Dr. Verónica Errasti Díez is deeply passionate about fundamental physics. “My goal is to make people feel ridiculously small and ridiculously large, to expand their understanding of reality and recognize that we live in a fascinating universe.” She is certain that the general public can be interested in the topics she works on every day: “I try to probe the universe in the places we currently cannot investigate with experiments. Just because you can’t observe something shouldn’t arrest your curiosity, but make it sharper.” She wants to convince her audience of the truth of this maxim.

To this end, she has chosen an unusual stage: At the start of July, Errasti Díez, member of the ORIGINS Excellence Cluster, will be one of twelve researchers appearing at the Munich version of the global Soapbox Science 2024 initiative. “We’ll be a dozen female participants covering a wide spectrum of topics – from dinosaurs to robots,” says the LMU physicist.

In Soapbox Science, the experts will not be addressing an invited audience, but standing in the midst of ordinary passersby on the famous Rindermarkt in Munich – people who are going shopping, perhaps, or heading to a beer garden, but not likely to be thinking about women in science. “But then they see us – a group of women in lab coats – and they cannot help looking over,” explains Errasti Díez. “At other events, I mainly address people who are already interested in science and are well informed. With this format, we can reach an untypical audience that is not expecting the encounter.”

At Soapbox Science, female scientists meet unsuspecting people on the street and get them excited about their research - in Munich, for example, on Odeonsplatz or Rindermarkt.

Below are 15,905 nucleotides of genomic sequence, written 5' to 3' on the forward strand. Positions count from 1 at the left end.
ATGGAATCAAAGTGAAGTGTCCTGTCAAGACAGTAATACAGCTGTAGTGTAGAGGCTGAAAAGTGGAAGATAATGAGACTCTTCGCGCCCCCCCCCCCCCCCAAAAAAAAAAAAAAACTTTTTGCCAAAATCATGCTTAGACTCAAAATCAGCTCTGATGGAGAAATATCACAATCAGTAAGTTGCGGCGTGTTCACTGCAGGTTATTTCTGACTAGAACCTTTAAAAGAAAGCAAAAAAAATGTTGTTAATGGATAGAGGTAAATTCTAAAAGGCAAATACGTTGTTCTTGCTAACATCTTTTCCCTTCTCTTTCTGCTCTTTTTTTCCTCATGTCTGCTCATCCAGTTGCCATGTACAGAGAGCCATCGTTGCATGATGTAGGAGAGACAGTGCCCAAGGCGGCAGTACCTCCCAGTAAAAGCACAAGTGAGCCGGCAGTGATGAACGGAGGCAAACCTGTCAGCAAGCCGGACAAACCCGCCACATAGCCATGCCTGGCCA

Inspiring girls to be interested in STEM subjects

The stated goal of Errasti Díez and her fellow campaigners is to inspire young girls and women to be interested in science and research, particularly in STEM subjects. Errasti Díez points out that girls find it easier to identify with real people than with an abstract picture. “Girls benefit from seeing female researchers,” she says. When they do, they’re able to imagine at a much earlier age pursuing such a career themselves, “as numerous studies have shown.”

Soapbox Science facilitates precisely such encounters. The random passersby can explore various scientific fields and talk to the researchers. Verónica Errasti Díez sees the benefits for the scientists as well: “You truly understand something only when you can explain it. To do this, you have to zoom out of your everyday ways of looking.” It is a prime opportunity to reflect deeply, she observes. Moreover, people ask questions that would have never occurred to her, because they are not aware of the limits and fixed schemata of the subjects. “This often sparks connections that would have never happened while talking to my colleagues.”

Showcasing the diversity of female researchers

So that the exchanges with pedestrians are productive and likely to inspire girls, Errasti Díez and the other participants will receive special preparation for the event. “Researchers are naturally enthusiastic about their own work and want to share this passion, but they often lack the required communication know-how,” explains Errasti Díez. As well as receiving comprehensive guidelines, the participants will meet up with the organizers before the event for a joint training session.

This will allow the experts to become acquainted among themselves and help each other develop the best strategies for an entertaining presentation. Verónica Errasti Díez is enthusiastic: “So many impressive women of different nationalities, at different stages of their scientific careers, talking about their diverse research fields.” With this variety, she notes, it is impossible that they would all fit the stereotypes that young girls might have in their minds regarding women in science and technology.